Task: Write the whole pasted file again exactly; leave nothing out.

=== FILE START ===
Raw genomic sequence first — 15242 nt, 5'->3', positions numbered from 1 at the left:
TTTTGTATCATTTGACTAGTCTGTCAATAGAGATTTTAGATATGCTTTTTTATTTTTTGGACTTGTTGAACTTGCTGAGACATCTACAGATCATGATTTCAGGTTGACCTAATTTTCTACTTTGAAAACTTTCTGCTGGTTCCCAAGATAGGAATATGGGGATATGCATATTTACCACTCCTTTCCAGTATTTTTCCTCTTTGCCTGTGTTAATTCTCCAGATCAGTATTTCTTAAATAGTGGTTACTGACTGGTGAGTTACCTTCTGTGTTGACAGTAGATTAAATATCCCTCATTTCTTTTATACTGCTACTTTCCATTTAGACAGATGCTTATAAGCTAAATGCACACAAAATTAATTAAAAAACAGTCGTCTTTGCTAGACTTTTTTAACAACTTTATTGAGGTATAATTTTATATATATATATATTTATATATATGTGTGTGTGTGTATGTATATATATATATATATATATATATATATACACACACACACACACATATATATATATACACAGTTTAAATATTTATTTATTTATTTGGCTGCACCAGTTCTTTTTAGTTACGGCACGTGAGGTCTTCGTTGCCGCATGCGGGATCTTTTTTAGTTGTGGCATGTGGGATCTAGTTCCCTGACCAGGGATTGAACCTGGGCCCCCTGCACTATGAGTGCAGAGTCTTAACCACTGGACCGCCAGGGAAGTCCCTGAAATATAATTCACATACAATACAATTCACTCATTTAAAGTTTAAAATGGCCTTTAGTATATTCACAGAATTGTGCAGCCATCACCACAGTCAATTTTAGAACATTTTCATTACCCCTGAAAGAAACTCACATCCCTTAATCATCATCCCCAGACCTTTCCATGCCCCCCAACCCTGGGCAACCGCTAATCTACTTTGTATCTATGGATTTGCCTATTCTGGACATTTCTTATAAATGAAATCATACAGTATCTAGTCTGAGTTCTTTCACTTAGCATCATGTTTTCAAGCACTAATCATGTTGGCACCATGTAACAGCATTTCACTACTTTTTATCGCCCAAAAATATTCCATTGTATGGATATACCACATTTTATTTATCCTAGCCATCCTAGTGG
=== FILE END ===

Raw genomic sequence first — 15242 nt, 5'->3', positions numbered from 1 at the left:
TTTTGTATCATTTGACTAGTCTGTCAATAGAGATTTTAGATATGCTTTTTTATTTTTTGGACTTGTTGAACTTGCTGAGACATCTACAGATCATGATTTCAGGTTGACCTAATTTTCTACTTTGAAAACTTTCTGCTGGTTCCCAAGATAGGAATATGGGGATATGCATATTTACCACTCCTTTCCAGTATTTTTCCTCTTTGCCTGTGTTAATTCTCCAGATCAGTATTTCTTAAATAGTGGTTACTGACTGGTGAGTTACCTTCTGTGTTGACAGTAGATTAAATATCCCTCATTTCTTTTATACTGCTACTTTCCATTTAGACAGATGCTTATAAGCTAAATGCACACAAAATTAATTAAAAAACAGTCGTCTTTGCTAGACTTTTTTAACAACTTTATTGAGGTATAATTTTATATATATATATATTTATATATATGTGTGTGTGTGTATGTATATATATATATATATATATATATATATACACACACACACACACATATATATATATACACAGTTTAAATATTTATTTATTTATTTGGCTGCACCAGTTCTTTTTAGTTACGGCACGTGAGGTCTTCGTTGCCGCATGCGGGATCTTTTTTAGTTGTGGCATGTGGGATCTAGTTCCCTGACCAGGGATTGAACCTGGGCCCCCTGCACTATGAGTGCAGAGTCTTAACCACTGGACCGCCAGGGAAGTCCCTGAAATATAATTCACATACAATACAATTCACTCATTTAAAGTTTAAAATGGCCTTTAGTATATTCACAGAATTGTGCAGCCATCACCACAGTCAATTTTAGAACATTTTCATTACCCCTGAAAGAAACTCACATCCCTTAATCATCATCCCCAGACCTTTCCATGCCCCCCAACCCTGGGCAACCGCTAATCTACTTTGTATCTATGGATTTGCCTATTCTGGACATTTCTTATAAATGAAATCATACAGTATCTAGTCTGAGTTCTTTCACTTAGCATCATGTTTTCAAGCACTAATCATGTTGGCACCATGTAACAGCATTTCACTACTTTTTATCGCCCAAAAATATTCCATTGTATGGATATACCACATTTTATTTATCCTAGCCATCCTAGTGG